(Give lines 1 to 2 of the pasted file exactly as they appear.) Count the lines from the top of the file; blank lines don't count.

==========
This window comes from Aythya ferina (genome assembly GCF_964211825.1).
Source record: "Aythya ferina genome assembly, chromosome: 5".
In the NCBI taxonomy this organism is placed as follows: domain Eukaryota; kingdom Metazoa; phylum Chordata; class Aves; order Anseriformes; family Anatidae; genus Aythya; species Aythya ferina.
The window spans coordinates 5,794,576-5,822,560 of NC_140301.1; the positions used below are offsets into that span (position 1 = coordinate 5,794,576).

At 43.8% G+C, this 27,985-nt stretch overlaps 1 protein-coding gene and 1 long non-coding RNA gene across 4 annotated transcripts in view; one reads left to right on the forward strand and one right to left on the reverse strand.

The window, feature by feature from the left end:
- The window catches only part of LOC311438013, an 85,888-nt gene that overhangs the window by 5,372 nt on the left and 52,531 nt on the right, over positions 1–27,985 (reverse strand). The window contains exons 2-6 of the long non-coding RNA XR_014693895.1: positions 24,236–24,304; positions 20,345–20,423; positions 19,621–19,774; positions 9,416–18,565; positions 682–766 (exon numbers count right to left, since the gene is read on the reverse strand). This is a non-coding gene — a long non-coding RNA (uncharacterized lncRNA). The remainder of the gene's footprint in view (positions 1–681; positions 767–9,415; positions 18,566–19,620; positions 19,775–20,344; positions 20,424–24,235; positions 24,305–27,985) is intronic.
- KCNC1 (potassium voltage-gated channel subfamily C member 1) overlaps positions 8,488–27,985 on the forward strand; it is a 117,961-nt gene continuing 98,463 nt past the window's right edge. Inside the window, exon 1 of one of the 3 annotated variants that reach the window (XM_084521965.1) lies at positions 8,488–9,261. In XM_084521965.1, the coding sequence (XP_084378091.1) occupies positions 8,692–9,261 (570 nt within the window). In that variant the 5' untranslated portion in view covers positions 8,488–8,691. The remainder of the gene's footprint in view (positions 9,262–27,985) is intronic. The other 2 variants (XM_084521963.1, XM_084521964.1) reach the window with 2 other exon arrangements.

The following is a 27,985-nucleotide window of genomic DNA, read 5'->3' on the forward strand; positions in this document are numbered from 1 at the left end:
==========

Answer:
This window comes from Aythya ferina (genome assembly GCF_964211825.1).
Source record: "Aythya ferina genome assembly, chromosome: 5".